The ability to hold two opposing ideas in our heads

“I’m right and you’re wrong.”

Wars stem from this fatal skill we learn at school. Deep thinkers that change the world can hold two opposing views in their head at the same time.

They can believe that making money online is bad because it can increase credit card fraud, while simultaneously believing that an online business can help a person buy their time back and work from anywhere they choose.

School should teach us to stop trying to be right — and to learn to make people think.

Overcoming fear

The subject of psychology is a class you can choose to take at most schools. It shouldn’t be a choice.

When you understand human psychology you understand the world better and how it works. Fear is a crucial lesson we can learn from by studying psychology. School accidentally pushes us towards the path of comfort when all the intellectual growth is found when we get uncomfortable.

Once you know what your fears are you can understand at a deep level what will likely hold you back for the rest of your life.

You can work on your fears. You can master them. You can make your fears your slave rather than the other way round.

I can’t believe school doesn’t force us to study fear.

How to unf*ck the environment

Tim Ferris made a comment recently on his podcast that the main thing that keeps him awake at night is climate change.

It’s the biggest problem of the 21st century. Governments globally are still snoozing on it. Yet the signs of the Earth getting warmer are now undeniable. We all feel them. We all experience the wild changes in weather that never used to exist.

School doesn’t go deep on climate change. You’d be seen as a weirdo if you dared bring up the fact that farming animals for food is one of the biggest causes of climate change on Earth.

Until we learn more about climate change, the urgency to fix it won’t be there. Every year that goes by, the damage becomes more irreversible. You and I will probably be fine. But what about future generations?

Climate change education must start in schools.

The advantages of failure and rejection

Schools are full of tests. Get a good grade? Good boy? Fail on a test? Bad boy.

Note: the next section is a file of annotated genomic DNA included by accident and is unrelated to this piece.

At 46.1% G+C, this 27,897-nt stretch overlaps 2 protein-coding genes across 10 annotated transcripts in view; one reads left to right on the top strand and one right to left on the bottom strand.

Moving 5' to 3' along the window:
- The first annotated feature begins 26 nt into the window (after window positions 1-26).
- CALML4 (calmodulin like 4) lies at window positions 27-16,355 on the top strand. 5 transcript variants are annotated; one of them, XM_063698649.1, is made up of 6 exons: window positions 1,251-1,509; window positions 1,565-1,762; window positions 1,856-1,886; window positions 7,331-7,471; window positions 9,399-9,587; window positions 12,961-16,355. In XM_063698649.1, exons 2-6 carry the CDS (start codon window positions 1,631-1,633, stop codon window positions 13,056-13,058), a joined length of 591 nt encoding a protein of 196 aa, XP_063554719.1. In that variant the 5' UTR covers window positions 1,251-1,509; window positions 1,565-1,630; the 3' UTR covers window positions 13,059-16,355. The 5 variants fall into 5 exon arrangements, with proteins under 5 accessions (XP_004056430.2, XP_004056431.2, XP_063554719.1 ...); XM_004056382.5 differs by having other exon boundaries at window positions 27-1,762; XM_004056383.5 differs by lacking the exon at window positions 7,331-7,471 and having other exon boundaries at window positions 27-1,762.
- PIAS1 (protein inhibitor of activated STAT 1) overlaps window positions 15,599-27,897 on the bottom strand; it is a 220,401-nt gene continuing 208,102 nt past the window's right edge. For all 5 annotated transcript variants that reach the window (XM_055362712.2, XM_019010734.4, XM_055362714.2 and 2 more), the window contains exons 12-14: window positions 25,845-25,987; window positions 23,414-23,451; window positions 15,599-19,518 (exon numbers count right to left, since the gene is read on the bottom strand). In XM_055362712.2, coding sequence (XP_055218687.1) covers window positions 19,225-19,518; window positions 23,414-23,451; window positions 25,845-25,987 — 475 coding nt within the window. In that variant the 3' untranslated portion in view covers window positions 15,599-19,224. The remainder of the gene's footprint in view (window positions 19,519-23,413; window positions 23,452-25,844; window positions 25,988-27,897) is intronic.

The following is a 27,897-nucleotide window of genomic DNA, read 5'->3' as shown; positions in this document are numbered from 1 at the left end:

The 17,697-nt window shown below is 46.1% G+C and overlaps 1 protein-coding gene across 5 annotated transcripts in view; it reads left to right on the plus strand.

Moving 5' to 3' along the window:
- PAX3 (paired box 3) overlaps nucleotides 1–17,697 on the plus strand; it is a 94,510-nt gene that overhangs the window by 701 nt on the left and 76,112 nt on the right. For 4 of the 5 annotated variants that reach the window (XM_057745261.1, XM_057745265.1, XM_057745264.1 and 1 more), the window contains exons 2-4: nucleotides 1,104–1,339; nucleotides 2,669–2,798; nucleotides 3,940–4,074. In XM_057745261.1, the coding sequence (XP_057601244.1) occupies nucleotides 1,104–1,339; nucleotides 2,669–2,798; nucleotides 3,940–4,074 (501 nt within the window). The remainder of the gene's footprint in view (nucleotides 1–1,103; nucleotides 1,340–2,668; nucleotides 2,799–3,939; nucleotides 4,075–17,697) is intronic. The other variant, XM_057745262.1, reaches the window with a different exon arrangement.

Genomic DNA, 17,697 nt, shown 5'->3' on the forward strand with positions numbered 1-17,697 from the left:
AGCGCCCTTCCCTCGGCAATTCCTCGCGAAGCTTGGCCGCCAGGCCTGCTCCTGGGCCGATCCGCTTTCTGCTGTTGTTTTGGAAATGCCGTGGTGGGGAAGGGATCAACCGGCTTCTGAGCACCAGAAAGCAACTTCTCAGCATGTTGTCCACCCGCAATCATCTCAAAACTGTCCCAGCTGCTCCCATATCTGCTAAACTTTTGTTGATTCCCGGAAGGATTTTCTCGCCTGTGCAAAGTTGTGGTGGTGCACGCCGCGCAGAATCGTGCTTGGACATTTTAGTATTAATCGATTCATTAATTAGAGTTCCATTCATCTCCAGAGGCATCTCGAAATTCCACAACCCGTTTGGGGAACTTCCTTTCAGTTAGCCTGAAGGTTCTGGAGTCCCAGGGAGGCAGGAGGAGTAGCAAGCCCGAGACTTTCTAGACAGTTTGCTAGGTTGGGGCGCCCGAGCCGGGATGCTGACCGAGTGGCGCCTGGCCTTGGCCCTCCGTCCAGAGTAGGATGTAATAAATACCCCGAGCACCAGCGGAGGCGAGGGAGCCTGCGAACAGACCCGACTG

Life couldn’t be more different. Life tests you. With business, for example, you’re supposed to fail multiple times. That’s how you learn what *not* to do.

Rejection is seen as bad too. Get rejected from your favorite prestigious university like Harvard? You should get upset. You should feel bad. Wrong. Getting rejected makes you want a goal MORE.

Rejection increases motivation.

Get rejected from every job you apply for, like I did when I got fired, and you’ll become the most direct, succinct, assertive, beautiful human.

Rejection isn’t failure. Rejection is redirection to a better opportunity.

How to have more than one income

You know, so we don’t lose our job and end up on the street.

One income equals enormous risk, yet this is the default path taught in schools. If you have one income then all it takes is a predictable recession to blow you over and force you into survival mode aka desperation.

Schools should teach us how to monetize the skills we gain more than once.

How to break the rules, not follow them

You do good on a test at school and you’re supposed to get all the rewards.

Those who are good at tests know how to follow the rules. But those who know how to legally break the rules get all the rewards in real life.

Following the rules stalls your life. Breaking the perceived rules turns on the turbocharger. It helps you see solutions others can’t. You find second and third doors the majority of people miss.

If there’s one necessary skill to learn in life, it’s that there are no rules. You make up the freaking rules as you go along. School doesn’t teach you that.